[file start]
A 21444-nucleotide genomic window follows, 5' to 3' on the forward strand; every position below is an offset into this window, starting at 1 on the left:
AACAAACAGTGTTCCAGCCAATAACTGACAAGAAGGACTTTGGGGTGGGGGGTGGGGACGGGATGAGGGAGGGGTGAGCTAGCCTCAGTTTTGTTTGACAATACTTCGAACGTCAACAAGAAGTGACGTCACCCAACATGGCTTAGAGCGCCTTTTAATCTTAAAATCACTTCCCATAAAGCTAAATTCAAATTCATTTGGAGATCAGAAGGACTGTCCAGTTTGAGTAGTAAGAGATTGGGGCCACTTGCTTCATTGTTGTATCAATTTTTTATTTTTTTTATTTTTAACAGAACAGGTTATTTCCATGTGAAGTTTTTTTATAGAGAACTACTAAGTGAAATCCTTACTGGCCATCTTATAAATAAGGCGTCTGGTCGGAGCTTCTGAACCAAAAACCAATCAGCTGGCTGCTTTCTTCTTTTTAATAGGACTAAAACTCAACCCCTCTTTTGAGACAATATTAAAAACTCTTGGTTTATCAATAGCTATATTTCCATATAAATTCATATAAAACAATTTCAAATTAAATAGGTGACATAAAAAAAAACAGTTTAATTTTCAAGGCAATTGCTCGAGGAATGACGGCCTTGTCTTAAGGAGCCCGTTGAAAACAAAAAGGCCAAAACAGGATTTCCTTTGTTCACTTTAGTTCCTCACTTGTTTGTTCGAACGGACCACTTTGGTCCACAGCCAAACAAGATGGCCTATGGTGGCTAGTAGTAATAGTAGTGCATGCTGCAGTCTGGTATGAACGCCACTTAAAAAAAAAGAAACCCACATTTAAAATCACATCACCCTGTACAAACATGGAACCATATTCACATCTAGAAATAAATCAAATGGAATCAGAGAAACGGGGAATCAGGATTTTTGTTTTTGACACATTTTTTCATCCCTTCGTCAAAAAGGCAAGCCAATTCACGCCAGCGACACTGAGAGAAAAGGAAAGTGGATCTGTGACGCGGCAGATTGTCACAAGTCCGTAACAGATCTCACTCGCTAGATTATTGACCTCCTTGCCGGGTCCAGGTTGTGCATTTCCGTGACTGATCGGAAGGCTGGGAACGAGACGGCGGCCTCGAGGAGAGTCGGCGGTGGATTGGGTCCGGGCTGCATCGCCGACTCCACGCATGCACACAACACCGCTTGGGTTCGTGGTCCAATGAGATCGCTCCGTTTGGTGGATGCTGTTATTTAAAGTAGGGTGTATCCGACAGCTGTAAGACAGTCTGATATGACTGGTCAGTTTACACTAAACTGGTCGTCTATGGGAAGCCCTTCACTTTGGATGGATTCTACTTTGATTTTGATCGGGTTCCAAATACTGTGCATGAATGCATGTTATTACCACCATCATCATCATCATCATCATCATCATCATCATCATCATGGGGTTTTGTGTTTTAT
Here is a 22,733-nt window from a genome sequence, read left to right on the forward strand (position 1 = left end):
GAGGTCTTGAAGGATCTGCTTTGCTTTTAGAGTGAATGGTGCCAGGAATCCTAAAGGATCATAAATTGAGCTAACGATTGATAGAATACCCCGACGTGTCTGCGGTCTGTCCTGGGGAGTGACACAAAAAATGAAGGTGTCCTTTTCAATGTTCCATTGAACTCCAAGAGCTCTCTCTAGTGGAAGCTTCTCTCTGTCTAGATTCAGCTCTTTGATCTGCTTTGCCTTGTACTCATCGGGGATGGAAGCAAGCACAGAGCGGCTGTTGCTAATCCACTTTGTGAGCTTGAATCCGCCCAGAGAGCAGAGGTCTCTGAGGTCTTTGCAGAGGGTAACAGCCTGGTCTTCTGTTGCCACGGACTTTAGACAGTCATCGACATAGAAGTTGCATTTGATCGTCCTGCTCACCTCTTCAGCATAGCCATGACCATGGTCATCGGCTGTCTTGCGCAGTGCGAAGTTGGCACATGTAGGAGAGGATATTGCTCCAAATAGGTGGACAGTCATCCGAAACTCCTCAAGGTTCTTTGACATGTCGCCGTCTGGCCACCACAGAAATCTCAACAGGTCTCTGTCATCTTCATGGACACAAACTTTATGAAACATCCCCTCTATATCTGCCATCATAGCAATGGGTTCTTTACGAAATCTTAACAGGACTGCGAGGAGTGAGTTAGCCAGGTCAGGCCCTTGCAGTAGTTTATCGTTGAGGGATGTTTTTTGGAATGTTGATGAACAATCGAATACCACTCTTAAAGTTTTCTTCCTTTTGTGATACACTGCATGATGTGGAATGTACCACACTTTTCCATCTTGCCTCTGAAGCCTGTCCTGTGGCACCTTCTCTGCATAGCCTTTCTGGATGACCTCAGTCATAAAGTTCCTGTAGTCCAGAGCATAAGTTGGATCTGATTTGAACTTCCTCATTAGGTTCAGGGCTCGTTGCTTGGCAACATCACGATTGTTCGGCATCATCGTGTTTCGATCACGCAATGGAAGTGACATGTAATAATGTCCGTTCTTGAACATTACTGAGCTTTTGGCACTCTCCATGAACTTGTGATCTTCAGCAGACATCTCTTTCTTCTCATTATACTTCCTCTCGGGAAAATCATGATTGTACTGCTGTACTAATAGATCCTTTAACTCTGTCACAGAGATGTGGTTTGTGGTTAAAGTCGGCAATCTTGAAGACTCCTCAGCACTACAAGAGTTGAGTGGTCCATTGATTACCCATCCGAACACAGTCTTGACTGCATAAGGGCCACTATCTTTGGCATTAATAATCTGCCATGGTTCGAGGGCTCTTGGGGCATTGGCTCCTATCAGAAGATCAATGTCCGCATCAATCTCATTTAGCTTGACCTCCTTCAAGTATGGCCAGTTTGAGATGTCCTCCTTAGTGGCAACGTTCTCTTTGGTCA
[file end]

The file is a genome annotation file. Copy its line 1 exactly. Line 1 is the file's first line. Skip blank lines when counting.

A 21444-nucleotide genomic window follows, 5' to 3' on the forward strand; every position below is an offset into this window, starting at 1 on the left: